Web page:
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Abstract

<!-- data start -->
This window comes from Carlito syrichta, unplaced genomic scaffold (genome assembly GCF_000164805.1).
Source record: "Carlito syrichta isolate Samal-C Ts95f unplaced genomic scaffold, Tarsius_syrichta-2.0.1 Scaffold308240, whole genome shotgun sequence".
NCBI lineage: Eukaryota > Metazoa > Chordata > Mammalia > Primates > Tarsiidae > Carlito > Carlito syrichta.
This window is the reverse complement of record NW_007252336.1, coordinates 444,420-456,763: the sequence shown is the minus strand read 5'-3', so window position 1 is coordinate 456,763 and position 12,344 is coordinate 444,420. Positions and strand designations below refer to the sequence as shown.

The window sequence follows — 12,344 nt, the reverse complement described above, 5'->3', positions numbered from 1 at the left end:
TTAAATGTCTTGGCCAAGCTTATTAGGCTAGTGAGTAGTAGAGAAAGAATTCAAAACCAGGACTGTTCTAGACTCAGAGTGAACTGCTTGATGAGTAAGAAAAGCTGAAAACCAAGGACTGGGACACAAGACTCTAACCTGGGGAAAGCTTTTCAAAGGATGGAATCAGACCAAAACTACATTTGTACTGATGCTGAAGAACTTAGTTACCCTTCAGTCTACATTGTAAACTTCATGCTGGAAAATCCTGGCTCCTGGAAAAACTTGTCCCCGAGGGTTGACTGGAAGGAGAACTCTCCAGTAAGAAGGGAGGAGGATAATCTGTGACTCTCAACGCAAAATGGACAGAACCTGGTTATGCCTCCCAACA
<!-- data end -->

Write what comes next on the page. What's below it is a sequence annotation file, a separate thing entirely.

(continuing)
In order to support rural policy making with appropriate information, alternative territorial breakdowns of statistics are necessary. This paper shows how the widely used criterion of 150 inhabitants per km² can be fine tuned to better account for local specific conditions, in particular high population densities. Alternative population density thresholds are confronted with local perceptions of rurality, aggregated in a rurality index. The method is illustrated for two regions that differ in urbanisation level. The rurality index not only increases the discriminatory power, but also helps to find a less erroneous and more robust proxy for international comparable breakdowns of statistics.

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